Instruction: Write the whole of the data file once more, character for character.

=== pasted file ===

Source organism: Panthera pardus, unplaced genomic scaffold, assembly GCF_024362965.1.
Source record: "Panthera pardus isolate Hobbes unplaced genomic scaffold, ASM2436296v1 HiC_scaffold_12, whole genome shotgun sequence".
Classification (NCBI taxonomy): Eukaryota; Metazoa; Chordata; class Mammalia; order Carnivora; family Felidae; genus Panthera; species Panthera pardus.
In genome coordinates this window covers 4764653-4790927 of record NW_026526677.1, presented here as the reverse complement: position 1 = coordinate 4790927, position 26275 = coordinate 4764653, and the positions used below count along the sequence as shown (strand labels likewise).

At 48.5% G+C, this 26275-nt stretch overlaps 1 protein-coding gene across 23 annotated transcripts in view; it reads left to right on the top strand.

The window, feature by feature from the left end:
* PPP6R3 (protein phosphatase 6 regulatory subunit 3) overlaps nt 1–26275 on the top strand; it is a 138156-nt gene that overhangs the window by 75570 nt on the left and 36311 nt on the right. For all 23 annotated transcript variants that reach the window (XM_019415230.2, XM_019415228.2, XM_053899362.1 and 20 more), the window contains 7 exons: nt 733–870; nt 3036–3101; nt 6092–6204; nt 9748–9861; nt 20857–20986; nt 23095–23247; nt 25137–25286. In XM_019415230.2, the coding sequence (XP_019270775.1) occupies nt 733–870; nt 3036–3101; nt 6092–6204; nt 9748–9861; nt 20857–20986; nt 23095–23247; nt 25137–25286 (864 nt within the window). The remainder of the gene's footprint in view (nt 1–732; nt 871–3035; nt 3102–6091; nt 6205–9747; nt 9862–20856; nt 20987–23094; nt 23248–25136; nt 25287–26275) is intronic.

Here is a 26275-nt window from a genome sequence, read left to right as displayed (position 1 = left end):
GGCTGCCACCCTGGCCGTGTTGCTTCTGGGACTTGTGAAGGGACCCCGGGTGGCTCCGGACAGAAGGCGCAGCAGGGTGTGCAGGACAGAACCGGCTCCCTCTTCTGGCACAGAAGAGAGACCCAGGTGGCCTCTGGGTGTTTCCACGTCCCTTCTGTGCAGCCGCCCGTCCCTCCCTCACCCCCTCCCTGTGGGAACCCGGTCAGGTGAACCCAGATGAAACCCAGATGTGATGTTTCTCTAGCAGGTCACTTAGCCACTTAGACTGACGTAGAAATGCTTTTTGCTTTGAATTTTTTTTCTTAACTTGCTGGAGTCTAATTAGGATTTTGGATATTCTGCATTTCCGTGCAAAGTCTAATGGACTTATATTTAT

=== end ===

Source organism: Panthera pardus, unplaced genomic scaffold, assembly GCF_024362965.1.
Source record: "Panthera pardus isolate Hobbes unplaced genomic scaffold, ASM2436296v1 HiC_scaffold_12, whole genome shotgun sequence".
Classification (NCBI taxonomy): Eukaryota; Metazoa; Chordata; class Mammalia; order Carnivora; family Felidae; genus Panthera; species Panthera pardus.
In genome coordinates this window covers 4764653-4790927 of record NW_026526677.1, presented here as the reverse complement: position 1 = coordinate 4790927, position 26275 = coordinate 4764653, and the positions used below count along the sequence as shown (strand labels likewise).

At 48.5% G+C, this 26275-nt stretch overlaps 1 protein-coding gene across 23 annotated transcripts in view; it reads left to right on the top strand.

The window, feature by feature from the left end:
* PPP6R3 (protein phosphatase 6 regulatory subunit 3) overlaps nt 1–26275 on the top strand; it is a 138156-nt gene that overhangs the window by 75570 nt on the left and 36311 nt on the right. For all 23 annotated transcript variants that reach the window (XM_019415230.2, XM_019415228.2, XM_053899362.1 and 20 more), the window contains 7 exons: nt 733–870; nt 3036–3101; nt 6092–6204; nt 9748–9861; nt 20857–20986; nt 23095–23247; nt 25137–25286. In XM_019415230.2, the coding sequence (XP_019270775.1) occupies nt 733–870; nt 3036–3101; nt 6092–6204; nt 9748–9861; nt 20857–20986; nt 23095–23247; nt 25137–25286 (864 nt within the window). The remainder of the gene's footprint in view (nt 1–732; nt 871–3035; nt 3102–6091; nt 6205–9747; nt 9862–20856; nt 20987–23094; nt 23248–25136; nt 25287–26275) is intronic.

Here is a 26275-nt window from a genome sequence, read left to right as displayed (position 1 = left end):
GGCTGCCACCCTGGCCGTGTTGCTTCTGGGACTTGTGAAGGGACCCCGGGTGGCTCCGGACAGAAGGCGCAGCAGGGTGTGCAGGACAGAACCGGCTCCCTCTTCTGGCACAGAAGAGAGACCCAGGTGGCCTCTGGGTGTTTCCACGTCCCTTCTGTGCAGCCGCCCGTCCCTCCCTCACCCCCTCCCTGTGGGAACCCGGTCAGGTGAACCCAGATGAAACCCAGATGTGATGTTTCTCTAGCAGGTCACTTAGCCACTTAGACTGACGTAGAAATGCTTTTTGCTTTGAATTTTTTTTCTTAACTTGCTGGAGTCTAATTAGGATTTTGGATATTCTGCATTTCCGTGCAAAGTCTAATGGACTTATATTTAT